Long before they were domesticated, horses survived on grazing alone. Today, foraging remains an important part of a healthy equine’s diet, but lurking inside every green, sunny pasture is the potential for danger.
Knowing what plants to weed out and which signs of trouble to watch for, could save your horse’s life. Start with these common poisonous plants and symptoms.
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Also referred to as brake fern or eagle fern, this shrub looks innocent enough, but is known to disrupt your horse’s ability to process a critical B1 vitamin known as thiamin. Without the essential nutrient, nerve functioning quickly diminishes. Over time, the plant can lead to severe neurological impairment. Horses must consume huge amounts to reach dangerous toxicity levels; however, because horses are known to develop cravings for the fern, it may choose this forge above all others.
Where to find it: any undeveloped lands and roadside paths all over the US.
Plant specific symptoms: look for nerve damage that can manifest as lack of coordination, blindness or neural disruptions like depression.
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Daucus Carota, goes by many names including bird’s nest, bishop’s lace and Queen Anne’s lace. No matter which nomenclature you use, the cyanide compounds and neurotoxins contained therein are highly poisonous to horses. As the neurotoxins suggest, nerve function is the main cause for concern and is especially problematic when the plant cells are damaged. The plant is most toxic during spring when its flowers are in bloom.
Where to find it: along roads and highways, unkempt pastures across the US and waste areas.
Plant specific symptoms: the sap from wild carrot can easily irritate the skin on both animals and humans.
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Fresh leaves plucked from the tree aren’t generally much cause for concern. It’s the fallen, wilted ones that do the most damage. Whether they’re grounded because of a strong storm, fallen branch or autumn season, once digested, the deteriorated red maple leaves prevent oxygen from reaching vital organs. Silver and sugar maple leaves are also damaging, but it’s the red maple that’s so highly toxic. If your horse eats more than a pound or two, their red blood cells can be severely compromised.
Where to find it: northeastern half of the United States and Canada though individual trees have been planted in neighborhoods all over due to their decorative features.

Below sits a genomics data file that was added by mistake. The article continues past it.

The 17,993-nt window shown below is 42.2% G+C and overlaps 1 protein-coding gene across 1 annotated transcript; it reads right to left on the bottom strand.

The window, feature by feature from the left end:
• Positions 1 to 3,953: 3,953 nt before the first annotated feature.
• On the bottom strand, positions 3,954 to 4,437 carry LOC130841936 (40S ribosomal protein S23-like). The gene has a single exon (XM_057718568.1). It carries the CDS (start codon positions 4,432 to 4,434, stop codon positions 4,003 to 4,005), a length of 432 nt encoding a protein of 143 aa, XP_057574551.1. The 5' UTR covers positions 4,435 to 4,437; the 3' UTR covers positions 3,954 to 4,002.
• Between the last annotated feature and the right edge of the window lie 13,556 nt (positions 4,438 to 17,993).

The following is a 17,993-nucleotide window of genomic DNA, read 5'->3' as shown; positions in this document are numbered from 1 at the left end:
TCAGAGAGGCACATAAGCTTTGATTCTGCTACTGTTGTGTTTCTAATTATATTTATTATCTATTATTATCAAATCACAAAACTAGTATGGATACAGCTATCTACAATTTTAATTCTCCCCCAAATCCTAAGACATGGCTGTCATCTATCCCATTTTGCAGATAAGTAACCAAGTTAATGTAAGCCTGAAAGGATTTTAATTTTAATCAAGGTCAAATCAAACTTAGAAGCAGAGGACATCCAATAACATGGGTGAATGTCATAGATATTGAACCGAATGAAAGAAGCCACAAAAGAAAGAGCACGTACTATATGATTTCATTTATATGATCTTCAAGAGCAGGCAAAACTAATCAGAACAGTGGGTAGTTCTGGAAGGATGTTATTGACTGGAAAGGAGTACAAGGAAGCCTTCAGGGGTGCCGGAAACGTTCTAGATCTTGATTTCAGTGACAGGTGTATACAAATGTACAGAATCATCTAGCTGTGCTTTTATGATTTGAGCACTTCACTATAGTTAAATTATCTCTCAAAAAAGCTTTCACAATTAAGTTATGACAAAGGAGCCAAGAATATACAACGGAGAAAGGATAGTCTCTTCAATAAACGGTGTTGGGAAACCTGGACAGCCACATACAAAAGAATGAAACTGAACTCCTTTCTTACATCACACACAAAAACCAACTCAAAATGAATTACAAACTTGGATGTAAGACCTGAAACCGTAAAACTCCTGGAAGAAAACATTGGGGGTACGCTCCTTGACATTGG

Plant specific symptoms: if you see signs of appetite loss, dehydration, dark colored urine, yellowing in the gums, or increased respiratory and heart rate, your horse needs an emergency IV ASAP.
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Milkweed belongs to a toxin family known as cardenolides. These cardiac glycosides target the cardiovascular system, and even relatively small amounts can be deadly. Fortunately, animals generally pass over this bitter plant. Still, if it’s the only forge available and they consume a mature labriform milkweed, it could quickly stop their heart.
Where to find it: grows readily along roadsides, ditches, embankments and overgrown pastures.
Plant specific symptoms: weakness, slow and shallow breaths, inability to stand, quickening pulse.
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We’ve saved the most toxic for last. This common weed is chockfull of cicutoxin alkaloid, causing a chemical reaction in the central nervous system. All pieces and parts of the plant are dangerous, but the highest concentrations of toxins are located at the base and roots. Still, less than a pound of even leaves or stems can be poisonous regardless of whether they are dried, fresh or aged.
Where to find it: all over the country, congregating along water logged areas like springs and constantly wet ground.
Plant specific symptoms: brain function is usually the first place these toxins target. Watch for large amounts of saliva, dilated pupils, difficulty breathing, or seizures and convulsions. This one moves fast– poisoning typically occurs within an hour– if you suspect your horse has made contact with the plant, seek help immediately.
General Plant Poisoning Symptoms
Since horses carry so much weight, they are partially insulated from some otherwise toxic weeds, shrubs and grasses. Of course, the severity of the poisoning depends heavily on how much of the plant has been consumed.
Different strains disrupt different systems or organs and some more general symptoms to watch for include:
- Excessive salivating
- Muscle Spasms and tremors
- Difficulty chewing or swallowing
- Irregular breathing
- Rapid or decreased heart rate
- Colored or bloody urination
Keep in mind that plant poisonings can lead to fatal or otherwise catastrophic ends. If your horse shows any signs they may have ingested a toxic plant, seek help from an emergency equine vet before symptoms worsen.